Testing novel generation antisense oligonucleotides for potential therapeutic use in COVID-19 infections.
Valerio Orlando's lab is exploring the possibility of using novel generation antisense oligonucleotides as an adjuvant in therapeutic treatment of COVID-19 patients. The idea stems from recent cases reported from hospitals in Italy and China in which some patients treated with anti-inflammatory compounds against rheumatoid arthritis, in combination with conventional antiviral drugs, had important beneficial effects with complete remission of the disease.
Inflammation is a defense/protective mechanism initiated by signaling molecules (cytokines) that activate the production of endogenous factors that are activated when cells are challenged by pathogens.
However, in certain acute conditions—like infections with aggressive retroviruses (SARs, MERs, coronavirus)—where, for example, alveolar epithelia are severely damaged by viral replication and bacterial infections, the high rate of inflammatory response may overtake the capacity of the immune system. In this situation, interferon response loses control, starting the production of uncontrolled levels of cytokines (a "cytokine storm") and provoking severe damage in the tissues. This contributes to the high rate of fatal prognosis in the case of COVID-19 patients.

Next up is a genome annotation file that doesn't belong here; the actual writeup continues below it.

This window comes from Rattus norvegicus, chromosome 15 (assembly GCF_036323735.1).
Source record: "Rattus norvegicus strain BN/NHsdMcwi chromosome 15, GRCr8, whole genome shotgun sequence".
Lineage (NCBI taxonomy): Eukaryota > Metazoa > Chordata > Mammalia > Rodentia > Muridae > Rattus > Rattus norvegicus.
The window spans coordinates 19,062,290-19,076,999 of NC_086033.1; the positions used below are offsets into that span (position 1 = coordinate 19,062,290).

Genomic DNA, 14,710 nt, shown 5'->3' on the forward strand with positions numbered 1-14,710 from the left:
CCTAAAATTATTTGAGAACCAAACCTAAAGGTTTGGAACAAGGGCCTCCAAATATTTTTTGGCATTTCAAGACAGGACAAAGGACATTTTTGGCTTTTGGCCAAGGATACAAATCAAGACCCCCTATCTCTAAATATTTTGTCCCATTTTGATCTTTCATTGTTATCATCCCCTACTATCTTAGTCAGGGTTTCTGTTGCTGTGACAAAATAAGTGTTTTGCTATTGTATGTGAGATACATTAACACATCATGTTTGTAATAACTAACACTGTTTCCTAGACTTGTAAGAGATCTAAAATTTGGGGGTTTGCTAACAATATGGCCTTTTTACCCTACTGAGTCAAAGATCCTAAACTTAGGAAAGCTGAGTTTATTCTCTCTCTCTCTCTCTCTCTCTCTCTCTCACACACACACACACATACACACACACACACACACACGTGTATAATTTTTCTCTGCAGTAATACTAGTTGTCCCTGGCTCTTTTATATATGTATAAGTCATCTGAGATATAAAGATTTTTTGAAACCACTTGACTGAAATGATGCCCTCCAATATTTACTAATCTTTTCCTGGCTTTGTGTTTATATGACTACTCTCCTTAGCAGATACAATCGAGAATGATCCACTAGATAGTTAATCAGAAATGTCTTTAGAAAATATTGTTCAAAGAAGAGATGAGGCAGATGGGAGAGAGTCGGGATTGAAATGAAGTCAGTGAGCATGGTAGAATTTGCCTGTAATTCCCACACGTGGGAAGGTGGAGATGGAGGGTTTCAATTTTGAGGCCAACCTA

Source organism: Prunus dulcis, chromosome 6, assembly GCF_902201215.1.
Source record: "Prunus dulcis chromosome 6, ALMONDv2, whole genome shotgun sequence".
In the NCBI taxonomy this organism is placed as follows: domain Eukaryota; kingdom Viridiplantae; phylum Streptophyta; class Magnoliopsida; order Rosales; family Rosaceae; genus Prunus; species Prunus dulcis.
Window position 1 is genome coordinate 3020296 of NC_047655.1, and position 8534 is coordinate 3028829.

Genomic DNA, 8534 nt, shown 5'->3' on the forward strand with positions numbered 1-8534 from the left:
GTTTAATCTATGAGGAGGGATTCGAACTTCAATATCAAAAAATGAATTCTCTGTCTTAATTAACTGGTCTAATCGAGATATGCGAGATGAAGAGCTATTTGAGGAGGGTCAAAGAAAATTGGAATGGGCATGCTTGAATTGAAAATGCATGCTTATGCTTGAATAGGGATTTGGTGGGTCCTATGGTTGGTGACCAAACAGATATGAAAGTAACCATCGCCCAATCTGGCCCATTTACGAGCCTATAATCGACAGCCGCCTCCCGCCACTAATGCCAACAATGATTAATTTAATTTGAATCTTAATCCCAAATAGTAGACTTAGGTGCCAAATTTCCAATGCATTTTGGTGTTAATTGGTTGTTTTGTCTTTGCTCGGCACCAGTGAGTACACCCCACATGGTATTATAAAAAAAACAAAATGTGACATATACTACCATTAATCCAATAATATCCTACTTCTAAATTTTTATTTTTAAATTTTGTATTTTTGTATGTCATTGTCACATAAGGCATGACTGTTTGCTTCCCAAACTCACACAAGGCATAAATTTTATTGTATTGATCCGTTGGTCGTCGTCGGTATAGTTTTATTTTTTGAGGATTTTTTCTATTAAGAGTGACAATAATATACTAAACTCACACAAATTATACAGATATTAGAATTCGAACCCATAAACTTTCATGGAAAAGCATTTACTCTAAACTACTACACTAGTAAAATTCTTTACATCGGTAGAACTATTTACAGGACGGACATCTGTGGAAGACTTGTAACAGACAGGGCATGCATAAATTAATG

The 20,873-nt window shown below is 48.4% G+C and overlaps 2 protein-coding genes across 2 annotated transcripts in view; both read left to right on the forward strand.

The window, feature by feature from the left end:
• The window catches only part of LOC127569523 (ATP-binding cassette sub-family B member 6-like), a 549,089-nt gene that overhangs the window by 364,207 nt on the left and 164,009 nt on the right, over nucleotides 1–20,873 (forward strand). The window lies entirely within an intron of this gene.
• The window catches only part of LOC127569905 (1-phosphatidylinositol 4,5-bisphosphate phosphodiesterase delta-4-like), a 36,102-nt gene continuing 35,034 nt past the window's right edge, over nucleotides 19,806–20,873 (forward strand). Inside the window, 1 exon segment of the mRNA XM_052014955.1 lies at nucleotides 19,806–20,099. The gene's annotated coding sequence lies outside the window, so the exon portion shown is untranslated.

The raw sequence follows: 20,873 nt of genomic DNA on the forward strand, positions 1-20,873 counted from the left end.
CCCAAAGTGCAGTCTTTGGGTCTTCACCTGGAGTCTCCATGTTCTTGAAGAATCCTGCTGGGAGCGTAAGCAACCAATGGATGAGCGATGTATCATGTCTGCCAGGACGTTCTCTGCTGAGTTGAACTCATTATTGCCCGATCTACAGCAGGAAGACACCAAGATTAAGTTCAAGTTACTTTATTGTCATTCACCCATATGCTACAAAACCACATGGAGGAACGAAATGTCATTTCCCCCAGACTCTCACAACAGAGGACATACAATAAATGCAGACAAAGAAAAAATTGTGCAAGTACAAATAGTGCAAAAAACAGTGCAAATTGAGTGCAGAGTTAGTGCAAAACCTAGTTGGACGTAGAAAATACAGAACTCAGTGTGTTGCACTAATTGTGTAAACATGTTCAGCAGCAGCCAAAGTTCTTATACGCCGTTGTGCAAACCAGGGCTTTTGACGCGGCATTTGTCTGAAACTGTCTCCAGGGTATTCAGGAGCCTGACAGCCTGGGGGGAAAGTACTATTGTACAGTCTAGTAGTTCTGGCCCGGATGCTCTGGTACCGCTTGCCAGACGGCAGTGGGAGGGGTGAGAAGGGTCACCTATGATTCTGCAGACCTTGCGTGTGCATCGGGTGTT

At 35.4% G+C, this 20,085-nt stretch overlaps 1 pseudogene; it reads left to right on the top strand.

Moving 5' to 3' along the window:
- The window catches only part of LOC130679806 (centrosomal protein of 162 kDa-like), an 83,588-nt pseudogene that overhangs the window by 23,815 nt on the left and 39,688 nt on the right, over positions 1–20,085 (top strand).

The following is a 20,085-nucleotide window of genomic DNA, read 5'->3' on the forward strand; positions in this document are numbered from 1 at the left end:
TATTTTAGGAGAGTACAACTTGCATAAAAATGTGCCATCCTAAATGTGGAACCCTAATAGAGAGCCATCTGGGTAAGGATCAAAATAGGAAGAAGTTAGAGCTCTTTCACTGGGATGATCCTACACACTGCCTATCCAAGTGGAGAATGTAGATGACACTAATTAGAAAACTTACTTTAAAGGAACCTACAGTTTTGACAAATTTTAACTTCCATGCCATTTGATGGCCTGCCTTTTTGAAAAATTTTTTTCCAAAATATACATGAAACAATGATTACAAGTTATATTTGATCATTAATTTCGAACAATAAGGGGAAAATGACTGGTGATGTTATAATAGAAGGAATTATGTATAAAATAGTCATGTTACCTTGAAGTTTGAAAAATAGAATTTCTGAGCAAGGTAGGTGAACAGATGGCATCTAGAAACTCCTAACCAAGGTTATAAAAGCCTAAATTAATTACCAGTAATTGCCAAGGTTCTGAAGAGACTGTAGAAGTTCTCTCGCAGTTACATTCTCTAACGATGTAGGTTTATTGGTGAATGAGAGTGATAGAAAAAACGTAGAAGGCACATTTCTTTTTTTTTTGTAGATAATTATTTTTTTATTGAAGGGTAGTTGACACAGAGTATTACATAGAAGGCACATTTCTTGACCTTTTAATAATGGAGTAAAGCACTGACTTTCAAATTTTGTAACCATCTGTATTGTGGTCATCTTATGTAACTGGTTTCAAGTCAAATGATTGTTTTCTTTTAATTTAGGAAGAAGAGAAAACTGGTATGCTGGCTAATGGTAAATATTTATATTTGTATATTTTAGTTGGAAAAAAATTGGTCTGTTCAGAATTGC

Recent work from Orlando's lab identified new targets potentially involved in this process. The group has successfully used the activity of novel generation reagents against such targets in various disease model systems. Action that has been taken is aimed at collaboration with international and national laboratories and clinical centers potentially testing this idea, with the scope/hope to accelerate the identification of novel, effective, low toxicity adjuvant treatment against COVID-19.